Stop Talking About Your Problems
I recently had a big discovery – the main thing holding back our vision of thriving rural communities is the extinction of collaborative leadership. Yes, it’s true. Truly collaborative leaders are rare in our communities.
If rediscovered, collaborative leadership could aid our rural communities in creating an ecosystem that seeks out diverse opinions and empowers residents to engage in the process of implementing new ideas. Other spillover effects could be the release of innovation to build new systems and cultivating a culture of both trust and inclusivity among residents. Doesn’t this sound wonderful? (Keep reading and you will discover, it’s possible!)
I am just finishing an online course from the University of North Alabama titled, Building an Agile Economy. I learned that Agile Economies are continuously seeking new opportunities through collaborative leadership. To create those new opportunities, they are consistently focused on thinking differently about their ecosystem and having regular strategic conversations with stakeholders.
In many of our rural communities, we tend to think in terms of problems, for example, have you ever heard any of these questions: How do we fill the vacant shops on Main Street? How do we stop brain drain? How do we fill that spec building in the industrial park? Why can’t we get anyone else to see what a wonderful community we have? All of these are problem-centric conversations. They do not lead us anywhere. They drain our energy. They turn into arguments. They keep us stuck.
Rather than focus on the problems, collaborative leaders in agile economies learn to flip problems into opportunities. Instead of thinking about how to save our small businesses, they focus on questions like: “Imagine if everyone supported our local businesses. What would that look like?” or “How might we strengthen our small business networks?”
Here’s the turning point: In developing an agile economy we need to leave behind the old problem-centric mindsets and develop new collaborative behaviors focused on opportunities.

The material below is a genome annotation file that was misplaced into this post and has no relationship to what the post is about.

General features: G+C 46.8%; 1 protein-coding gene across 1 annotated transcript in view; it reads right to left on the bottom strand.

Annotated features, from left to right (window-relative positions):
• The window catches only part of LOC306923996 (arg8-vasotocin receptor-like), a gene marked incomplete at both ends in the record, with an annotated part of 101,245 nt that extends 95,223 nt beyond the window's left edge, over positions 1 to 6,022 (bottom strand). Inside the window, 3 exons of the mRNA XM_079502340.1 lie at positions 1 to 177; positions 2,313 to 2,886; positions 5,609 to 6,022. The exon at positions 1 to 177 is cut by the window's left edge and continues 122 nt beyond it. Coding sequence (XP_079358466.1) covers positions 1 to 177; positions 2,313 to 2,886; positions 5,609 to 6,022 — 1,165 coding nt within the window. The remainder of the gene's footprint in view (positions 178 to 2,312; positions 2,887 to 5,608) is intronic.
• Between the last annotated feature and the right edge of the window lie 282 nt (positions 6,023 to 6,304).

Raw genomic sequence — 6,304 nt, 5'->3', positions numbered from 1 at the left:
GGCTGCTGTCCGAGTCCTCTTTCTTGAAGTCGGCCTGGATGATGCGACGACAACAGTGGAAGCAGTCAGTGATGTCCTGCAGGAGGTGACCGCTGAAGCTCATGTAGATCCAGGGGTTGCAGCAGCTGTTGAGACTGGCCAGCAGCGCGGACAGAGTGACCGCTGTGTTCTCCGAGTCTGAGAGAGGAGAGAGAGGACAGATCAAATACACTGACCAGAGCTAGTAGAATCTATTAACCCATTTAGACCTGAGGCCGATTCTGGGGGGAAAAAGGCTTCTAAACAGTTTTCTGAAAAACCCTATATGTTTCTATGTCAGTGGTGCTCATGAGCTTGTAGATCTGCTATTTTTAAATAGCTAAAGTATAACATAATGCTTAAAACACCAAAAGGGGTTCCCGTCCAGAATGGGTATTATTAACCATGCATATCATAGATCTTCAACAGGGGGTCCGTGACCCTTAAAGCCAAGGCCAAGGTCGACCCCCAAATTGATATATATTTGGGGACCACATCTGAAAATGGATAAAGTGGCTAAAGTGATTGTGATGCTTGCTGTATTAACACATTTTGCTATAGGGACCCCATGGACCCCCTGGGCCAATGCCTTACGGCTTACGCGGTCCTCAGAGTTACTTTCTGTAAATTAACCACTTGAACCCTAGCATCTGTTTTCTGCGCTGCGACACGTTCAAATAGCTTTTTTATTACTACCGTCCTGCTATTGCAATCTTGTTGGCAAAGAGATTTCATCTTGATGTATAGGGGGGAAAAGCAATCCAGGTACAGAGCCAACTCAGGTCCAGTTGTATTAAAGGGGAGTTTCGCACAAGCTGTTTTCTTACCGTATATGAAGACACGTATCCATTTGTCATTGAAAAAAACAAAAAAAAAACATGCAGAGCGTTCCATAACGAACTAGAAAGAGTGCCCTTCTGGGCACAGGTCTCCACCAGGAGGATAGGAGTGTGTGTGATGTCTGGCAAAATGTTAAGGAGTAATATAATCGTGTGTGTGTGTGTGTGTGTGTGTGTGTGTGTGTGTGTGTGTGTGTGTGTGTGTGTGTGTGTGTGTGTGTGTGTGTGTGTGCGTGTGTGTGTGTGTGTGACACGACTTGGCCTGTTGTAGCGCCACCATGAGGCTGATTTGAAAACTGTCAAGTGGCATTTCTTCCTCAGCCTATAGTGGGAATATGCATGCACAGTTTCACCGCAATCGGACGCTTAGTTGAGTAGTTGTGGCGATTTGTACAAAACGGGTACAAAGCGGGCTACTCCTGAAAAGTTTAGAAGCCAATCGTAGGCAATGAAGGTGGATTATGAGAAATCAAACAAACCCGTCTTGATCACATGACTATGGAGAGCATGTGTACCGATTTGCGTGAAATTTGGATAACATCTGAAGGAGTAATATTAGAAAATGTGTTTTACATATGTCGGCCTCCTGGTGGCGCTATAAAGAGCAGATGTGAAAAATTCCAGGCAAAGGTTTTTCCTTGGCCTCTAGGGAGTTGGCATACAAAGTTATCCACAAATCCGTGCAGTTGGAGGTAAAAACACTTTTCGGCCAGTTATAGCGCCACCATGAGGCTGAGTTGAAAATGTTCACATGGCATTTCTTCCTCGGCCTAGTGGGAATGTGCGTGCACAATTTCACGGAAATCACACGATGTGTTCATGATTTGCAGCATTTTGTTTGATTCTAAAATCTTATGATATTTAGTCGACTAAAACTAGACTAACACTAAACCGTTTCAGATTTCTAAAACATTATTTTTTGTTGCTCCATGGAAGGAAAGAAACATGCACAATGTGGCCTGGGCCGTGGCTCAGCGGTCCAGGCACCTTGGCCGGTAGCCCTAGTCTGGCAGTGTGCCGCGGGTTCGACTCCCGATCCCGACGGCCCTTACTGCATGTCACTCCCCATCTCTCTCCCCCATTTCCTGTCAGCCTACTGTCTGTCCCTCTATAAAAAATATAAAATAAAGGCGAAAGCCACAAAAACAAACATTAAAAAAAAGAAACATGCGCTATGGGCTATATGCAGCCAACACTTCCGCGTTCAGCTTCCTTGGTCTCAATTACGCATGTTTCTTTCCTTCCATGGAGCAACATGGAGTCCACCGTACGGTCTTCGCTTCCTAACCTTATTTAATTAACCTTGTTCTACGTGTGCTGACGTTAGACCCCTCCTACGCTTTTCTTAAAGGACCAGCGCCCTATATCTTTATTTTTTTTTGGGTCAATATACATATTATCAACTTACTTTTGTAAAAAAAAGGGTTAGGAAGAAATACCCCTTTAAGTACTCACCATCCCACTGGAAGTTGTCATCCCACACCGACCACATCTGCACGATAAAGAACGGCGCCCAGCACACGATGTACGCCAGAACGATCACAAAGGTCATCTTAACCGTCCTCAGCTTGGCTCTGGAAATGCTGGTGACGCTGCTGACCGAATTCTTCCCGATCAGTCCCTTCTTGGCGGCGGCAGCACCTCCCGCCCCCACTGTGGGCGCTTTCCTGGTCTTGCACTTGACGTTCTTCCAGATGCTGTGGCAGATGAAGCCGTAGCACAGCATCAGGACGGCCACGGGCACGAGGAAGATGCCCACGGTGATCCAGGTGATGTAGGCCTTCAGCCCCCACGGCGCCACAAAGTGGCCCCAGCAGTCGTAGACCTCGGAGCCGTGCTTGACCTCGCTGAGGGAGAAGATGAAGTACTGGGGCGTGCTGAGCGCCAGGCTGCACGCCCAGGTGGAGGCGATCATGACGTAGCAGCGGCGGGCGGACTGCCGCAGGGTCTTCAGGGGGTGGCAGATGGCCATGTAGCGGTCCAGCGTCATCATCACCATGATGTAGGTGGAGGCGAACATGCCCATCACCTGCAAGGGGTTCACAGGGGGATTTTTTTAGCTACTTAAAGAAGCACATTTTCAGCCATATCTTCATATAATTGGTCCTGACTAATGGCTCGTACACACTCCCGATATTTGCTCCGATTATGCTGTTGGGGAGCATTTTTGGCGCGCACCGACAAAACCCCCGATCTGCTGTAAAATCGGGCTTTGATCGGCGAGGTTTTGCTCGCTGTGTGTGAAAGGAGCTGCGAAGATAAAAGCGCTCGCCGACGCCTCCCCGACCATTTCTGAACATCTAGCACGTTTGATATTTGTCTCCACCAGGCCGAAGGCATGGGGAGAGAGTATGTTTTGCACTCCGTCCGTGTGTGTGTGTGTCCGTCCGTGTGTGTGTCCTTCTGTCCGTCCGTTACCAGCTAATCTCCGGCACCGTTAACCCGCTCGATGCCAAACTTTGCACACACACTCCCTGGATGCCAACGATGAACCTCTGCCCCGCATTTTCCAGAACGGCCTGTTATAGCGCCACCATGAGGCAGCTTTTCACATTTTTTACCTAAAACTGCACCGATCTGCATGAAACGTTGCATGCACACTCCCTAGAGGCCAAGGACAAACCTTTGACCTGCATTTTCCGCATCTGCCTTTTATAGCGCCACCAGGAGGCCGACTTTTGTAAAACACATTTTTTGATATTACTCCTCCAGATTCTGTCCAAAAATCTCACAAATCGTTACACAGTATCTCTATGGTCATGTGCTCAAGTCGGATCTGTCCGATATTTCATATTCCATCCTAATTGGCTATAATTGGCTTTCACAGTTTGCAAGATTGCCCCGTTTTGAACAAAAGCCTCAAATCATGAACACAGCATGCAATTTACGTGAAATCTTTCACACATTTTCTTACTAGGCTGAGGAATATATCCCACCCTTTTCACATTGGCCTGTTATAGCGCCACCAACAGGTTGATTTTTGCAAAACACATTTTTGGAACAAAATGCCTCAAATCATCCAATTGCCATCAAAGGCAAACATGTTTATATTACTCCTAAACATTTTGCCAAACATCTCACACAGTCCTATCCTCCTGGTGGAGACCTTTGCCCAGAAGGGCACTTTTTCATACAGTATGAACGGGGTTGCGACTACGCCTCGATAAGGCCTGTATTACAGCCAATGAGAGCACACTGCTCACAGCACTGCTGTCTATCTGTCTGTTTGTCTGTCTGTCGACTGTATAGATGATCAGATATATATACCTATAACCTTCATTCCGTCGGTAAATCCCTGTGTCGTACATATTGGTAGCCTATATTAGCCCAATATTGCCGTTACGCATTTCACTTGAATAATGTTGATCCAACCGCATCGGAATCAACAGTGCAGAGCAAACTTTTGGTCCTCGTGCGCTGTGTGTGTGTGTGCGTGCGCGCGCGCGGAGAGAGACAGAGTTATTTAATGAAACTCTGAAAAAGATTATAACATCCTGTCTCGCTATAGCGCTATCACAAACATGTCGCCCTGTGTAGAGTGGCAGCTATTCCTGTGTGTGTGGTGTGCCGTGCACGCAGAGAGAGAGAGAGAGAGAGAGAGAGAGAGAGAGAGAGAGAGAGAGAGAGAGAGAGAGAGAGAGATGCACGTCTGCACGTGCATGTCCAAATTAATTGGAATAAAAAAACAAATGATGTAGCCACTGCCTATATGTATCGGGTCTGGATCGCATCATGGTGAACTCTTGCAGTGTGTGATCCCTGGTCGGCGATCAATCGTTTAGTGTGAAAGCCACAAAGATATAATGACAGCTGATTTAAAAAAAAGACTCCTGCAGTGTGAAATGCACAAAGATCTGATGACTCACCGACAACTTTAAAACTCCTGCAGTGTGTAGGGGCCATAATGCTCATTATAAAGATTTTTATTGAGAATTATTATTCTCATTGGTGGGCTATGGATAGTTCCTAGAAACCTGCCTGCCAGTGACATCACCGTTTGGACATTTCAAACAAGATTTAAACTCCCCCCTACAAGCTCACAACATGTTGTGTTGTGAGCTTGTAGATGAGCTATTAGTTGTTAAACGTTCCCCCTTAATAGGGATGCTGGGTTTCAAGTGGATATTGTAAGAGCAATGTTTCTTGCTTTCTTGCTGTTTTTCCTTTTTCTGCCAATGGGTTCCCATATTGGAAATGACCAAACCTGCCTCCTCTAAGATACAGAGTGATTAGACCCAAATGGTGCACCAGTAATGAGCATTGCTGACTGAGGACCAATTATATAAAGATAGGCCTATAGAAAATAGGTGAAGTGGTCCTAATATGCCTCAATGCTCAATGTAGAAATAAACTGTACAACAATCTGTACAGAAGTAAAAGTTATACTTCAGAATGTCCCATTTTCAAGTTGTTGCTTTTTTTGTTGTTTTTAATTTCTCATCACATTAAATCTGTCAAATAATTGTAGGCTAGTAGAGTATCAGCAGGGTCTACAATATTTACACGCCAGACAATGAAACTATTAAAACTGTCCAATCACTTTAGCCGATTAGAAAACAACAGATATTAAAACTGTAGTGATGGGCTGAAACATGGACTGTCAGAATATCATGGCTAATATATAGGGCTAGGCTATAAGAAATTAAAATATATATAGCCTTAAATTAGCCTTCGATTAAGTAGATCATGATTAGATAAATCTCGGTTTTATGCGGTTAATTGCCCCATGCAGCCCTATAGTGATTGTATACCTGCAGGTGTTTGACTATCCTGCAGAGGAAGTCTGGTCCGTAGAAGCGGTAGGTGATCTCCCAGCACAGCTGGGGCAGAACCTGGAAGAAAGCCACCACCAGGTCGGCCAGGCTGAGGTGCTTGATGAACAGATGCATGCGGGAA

I know what you’re thinking after reading that last sentence, “But, Paula, you don’t know my community! Shifting mindsets and behaviors is an impossible task.” I know it’s not easy, but it is possible. So, I’ll break it down for you. If you want to shift your community’s mindsets and behaviors toward collaborative leadership, then focus on changing the conversations. Put problems aside. Focus on opportunities. Ask these two questions in every strategic conversation: “Where are we going?” and “How will we get there?”
Start by building your habit of being a collaborative leader. Conduct regular strategic conversations through the practice of flipping problems into opportunities with a powerful question. Your actions will lead your community toward the spontaneous recovery of collaborative leadership, rather than toward extinction.
The Community Coach. Having a passion for community leadership and development is what drives Paula Jensen’s personal and professional life. Paula resides in her hometown of Langford, South Dakota, population 318+. She serves as a Strategic Doing practitioner, grant writer and community coach with Dakota Resources based in Renner, South Dakota. Dakota Resources is a mission-driven 501c3 Community Development Financial Institution working to connect capital and capacity to empower rural communities. Contact her.